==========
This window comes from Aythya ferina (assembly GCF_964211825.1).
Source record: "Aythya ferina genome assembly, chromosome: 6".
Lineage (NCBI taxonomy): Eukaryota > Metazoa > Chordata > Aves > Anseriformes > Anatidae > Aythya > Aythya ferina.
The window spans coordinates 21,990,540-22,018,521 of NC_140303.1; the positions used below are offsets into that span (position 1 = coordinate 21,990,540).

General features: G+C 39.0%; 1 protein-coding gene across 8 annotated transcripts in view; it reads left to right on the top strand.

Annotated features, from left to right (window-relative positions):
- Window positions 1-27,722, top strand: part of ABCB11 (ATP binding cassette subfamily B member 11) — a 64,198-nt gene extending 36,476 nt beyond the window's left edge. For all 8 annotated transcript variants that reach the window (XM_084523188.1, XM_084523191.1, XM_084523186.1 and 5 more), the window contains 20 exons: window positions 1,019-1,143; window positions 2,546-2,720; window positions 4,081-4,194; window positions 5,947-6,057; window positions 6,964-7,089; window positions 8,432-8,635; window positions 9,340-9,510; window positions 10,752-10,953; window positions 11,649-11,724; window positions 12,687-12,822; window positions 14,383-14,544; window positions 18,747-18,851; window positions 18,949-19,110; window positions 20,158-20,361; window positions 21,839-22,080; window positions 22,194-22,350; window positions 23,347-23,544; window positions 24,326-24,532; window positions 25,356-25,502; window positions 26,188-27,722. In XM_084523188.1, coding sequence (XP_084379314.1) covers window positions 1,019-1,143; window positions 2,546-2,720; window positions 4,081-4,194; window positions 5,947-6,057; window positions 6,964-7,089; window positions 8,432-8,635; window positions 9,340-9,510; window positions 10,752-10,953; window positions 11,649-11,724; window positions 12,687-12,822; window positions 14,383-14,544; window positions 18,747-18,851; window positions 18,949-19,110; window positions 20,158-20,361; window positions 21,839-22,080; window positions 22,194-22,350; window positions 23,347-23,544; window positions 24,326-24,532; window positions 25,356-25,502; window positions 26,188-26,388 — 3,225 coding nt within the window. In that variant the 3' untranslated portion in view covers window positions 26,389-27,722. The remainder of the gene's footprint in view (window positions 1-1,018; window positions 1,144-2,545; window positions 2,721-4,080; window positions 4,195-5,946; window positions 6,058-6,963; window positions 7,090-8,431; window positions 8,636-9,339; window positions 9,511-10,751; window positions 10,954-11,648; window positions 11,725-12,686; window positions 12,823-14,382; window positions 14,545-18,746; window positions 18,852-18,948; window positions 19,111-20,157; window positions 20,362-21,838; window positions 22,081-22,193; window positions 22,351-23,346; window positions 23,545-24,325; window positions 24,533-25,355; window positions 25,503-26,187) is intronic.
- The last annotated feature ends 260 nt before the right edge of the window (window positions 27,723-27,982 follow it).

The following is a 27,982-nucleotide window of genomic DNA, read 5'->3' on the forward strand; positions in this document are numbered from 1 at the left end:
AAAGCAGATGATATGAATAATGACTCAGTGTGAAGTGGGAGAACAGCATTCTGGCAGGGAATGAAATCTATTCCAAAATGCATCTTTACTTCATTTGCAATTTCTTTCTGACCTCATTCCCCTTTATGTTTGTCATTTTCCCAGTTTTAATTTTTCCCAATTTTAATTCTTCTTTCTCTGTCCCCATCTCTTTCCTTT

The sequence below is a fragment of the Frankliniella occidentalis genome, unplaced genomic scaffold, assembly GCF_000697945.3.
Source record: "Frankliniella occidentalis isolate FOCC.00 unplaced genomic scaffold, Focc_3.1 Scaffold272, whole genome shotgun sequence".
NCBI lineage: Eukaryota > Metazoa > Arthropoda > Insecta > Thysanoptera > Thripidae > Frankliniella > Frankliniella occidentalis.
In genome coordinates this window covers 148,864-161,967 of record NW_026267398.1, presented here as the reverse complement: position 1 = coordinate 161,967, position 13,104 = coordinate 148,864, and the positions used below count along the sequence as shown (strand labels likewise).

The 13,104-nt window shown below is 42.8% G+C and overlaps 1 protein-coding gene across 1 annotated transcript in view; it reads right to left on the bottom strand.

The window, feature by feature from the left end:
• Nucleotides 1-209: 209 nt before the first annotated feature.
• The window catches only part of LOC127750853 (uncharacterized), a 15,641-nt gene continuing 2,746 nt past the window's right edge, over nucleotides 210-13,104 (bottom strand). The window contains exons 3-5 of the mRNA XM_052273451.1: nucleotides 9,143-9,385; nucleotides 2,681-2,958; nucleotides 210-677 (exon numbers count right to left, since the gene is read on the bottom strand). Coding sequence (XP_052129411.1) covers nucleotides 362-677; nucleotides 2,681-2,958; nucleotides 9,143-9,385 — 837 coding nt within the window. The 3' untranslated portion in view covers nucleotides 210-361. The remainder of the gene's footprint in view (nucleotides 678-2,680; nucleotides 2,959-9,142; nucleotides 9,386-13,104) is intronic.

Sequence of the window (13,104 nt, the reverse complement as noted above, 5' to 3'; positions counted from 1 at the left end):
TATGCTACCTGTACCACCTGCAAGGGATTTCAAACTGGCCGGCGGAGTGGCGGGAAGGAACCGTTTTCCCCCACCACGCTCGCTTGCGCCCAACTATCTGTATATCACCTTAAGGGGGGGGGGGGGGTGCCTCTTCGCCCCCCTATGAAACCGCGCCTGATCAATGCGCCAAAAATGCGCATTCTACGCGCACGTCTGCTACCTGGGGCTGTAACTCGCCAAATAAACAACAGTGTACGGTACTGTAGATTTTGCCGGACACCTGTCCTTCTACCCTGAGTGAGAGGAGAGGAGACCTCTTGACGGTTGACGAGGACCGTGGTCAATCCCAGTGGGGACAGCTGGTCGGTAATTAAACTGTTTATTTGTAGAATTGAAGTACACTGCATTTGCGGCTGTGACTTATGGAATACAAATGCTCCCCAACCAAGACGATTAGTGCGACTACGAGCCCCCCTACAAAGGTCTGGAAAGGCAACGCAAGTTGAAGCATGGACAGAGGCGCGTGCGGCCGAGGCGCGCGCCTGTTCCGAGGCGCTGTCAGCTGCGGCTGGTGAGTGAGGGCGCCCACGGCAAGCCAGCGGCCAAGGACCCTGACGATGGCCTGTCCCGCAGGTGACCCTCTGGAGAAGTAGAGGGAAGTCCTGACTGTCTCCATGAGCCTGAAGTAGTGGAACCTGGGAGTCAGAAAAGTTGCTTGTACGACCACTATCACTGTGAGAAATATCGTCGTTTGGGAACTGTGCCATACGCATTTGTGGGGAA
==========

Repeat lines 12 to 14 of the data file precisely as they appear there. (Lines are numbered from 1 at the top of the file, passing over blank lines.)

Source record: "Frankliniella occidentalis isolate FOCC.00 unplaced genomic scaffold, Focc_3.1 Scaffold272, whole genome shotgun sequence".
NCBI lineage: Eukaryota > Metazoa > Arthropoda > Insecta > Thysanoptera > Thripidae > Frankliniella > Frankliniella occidentalis.
In genome coordinates this window covers 148,864-161,967 of record NW_026267398.1, presented here as the reverse complement: position 1 = coordinate 161,967, position 13,104 = coordinate 148,864, and the positions used below count along the sequence as shown (strand labels likewise).